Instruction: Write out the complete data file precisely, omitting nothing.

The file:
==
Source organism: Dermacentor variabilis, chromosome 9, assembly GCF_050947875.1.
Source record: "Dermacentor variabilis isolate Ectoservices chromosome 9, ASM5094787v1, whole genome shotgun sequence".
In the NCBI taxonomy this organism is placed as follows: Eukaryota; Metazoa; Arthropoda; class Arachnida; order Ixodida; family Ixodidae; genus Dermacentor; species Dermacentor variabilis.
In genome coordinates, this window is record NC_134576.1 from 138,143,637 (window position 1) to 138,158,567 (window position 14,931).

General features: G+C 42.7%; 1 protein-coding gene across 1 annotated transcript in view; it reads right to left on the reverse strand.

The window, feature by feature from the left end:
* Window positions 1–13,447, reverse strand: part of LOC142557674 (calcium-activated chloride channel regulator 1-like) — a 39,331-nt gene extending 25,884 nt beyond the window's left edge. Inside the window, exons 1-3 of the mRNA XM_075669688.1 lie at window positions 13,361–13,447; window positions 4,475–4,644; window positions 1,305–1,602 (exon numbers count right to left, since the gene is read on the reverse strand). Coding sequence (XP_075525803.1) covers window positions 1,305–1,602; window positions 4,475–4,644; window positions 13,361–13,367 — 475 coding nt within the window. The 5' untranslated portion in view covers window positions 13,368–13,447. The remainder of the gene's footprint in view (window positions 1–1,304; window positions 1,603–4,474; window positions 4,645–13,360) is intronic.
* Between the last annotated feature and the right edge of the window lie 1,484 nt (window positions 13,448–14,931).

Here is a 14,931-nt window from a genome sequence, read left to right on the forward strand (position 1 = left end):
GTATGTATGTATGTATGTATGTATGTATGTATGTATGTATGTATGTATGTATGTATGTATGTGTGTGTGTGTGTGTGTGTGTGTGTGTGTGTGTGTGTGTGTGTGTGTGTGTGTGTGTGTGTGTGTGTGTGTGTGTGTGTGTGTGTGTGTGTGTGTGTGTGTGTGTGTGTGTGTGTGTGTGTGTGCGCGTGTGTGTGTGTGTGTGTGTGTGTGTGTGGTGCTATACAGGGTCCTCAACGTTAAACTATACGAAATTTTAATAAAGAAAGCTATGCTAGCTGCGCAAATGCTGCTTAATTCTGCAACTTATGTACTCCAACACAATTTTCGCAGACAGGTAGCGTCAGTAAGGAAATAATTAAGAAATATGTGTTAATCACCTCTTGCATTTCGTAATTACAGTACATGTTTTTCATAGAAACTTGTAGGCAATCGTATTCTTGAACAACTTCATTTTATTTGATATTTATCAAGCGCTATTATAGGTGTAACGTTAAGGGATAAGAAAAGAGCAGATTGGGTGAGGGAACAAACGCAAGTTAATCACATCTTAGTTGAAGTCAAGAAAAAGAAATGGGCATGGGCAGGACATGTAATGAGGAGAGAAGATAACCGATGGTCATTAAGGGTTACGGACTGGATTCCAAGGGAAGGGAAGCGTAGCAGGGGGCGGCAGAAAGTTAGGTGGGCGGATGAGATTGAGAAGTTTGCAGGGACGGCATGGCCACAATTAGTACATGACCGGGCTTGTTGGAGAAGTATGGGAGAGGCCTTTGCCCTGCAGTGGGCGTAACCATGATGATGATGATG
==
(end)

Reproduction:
Source organism: Dermacentor variabilis, chromosome 9, assembly GCF_050947875.1.
Source record: "Dermacentor variabilis isolate Ectoservices chromosome 9, ASM5094787v1, whole genome shotgun sequence".
In the NCBI taxonomy this organism is placed as follows: Eukaryota; Metazoa; Arthropoda; class Arachnida; order Ixodida; family Ixodidae; genus Dermacentor; species Dermacentor variabilis.
In genome coordinates, this window is record NC_134576.1 from 138,143,637 (window position 1) to 138,158,567 (window position 14,931).

General features: G+C 42.7%; 1 protein-coding gene across 1 annotated transcript in view; it reads right to left on the reverse strand.

The window, feature by feature from the left end:
* Window positions 1–13,447, reverse strand: part of LOC142557674 (calcium-activated chloride channel regulator 1-like) — a 39,331-nt gene extending 25,884 nt beyond the window's left edge. Inside the window, exons 1-3 of the mRNA XM_075669688.1 lie at window positions 13,361–13,447; window positions 4,475–4,644; window positions 1,305–1,602 (exon numbers count right to left, since the gene is read on the reverse strand). Coding sequence (XP_075525803.1) covers window positions 1,305–1,602; window positions 4,475–4,644; window positions 13,361–13,367 — 475 coding nt within the window. The 5' untranslated portion in view covers window positions 13,368–13,447. The remainder of the gene's footprint in view (window positions 1–1,304; window positions 1,603–4,474; window positions 4,645–13,360) is intronic.
* Between the last annotated feature and the right edge of the window lie 1,484 nt (window positions 13,448–14,931).

Here is a 14,931-nt window from a genome sequence, read left to right on the forward strand (position 1 = left end):
GTATGTATGTATGTATGTATGTATGTATGTATGTATGTATGTATGTATGTATGTATGTATGTGTGTGTGTGTGTGTGTGTGTGTGTGTGTGTGTGTGTGTGTGTGTGTGTGTGTGTGTGTGTGTGTGTGTGTGTGTGTGTGTGTGTGTGTGTGTGTGTGTGTGTGTGTGTGTGTGTGTGTGTGTGCGCGTGTGTGTGTGTGTGTGTGTGTGTGTGTGGTGCTATACAGGGTCCTCAACGTTAAACTATACGAAATTTTAATAAAGAAAGCTATGCTAGCTGCGCAAATGCTGCTTAATTCTGCAACTTATGTACTCCAACACAATTTTCGCAGACAGGTAGCGTCAGTAAGGAAATAATTAAGAAATATGTGTTAATCACCTCTTGCATTTCGTAATTACAGTACATGTTTTTCATAGAAACTTGTAGGCAATCGTATTCTTGAACAACTTCATTTTATTTGATATTTATCAAGCGCTATTATAGGTGTAACGTTAAGGGATAAGAAAAGAGCAGATTGGGTGAGGGAACAAACGCAAGTTAATCACATCTTAGTTGAAGTCAAGAAAAAGAAATGGGCATGGGCAGGACATGTAATGAGGAGAGAAGATAACCGATGGTCATTAAGGGTTACGGACTGGATTCCAAGGGAAGGGAAGCGTAGCAGGGGGCGGCAGAAAGTTAGGTGGGCGGATGAGATTGAGAAGTTTGCAGGGACGGCATGGCCACAATTAGTACATGACCGGGCTTGTTGGAGAAGTATGGGAGAGGCCTTTGCCCTGCAGTGGGCGTAACCATGATGATGATGATG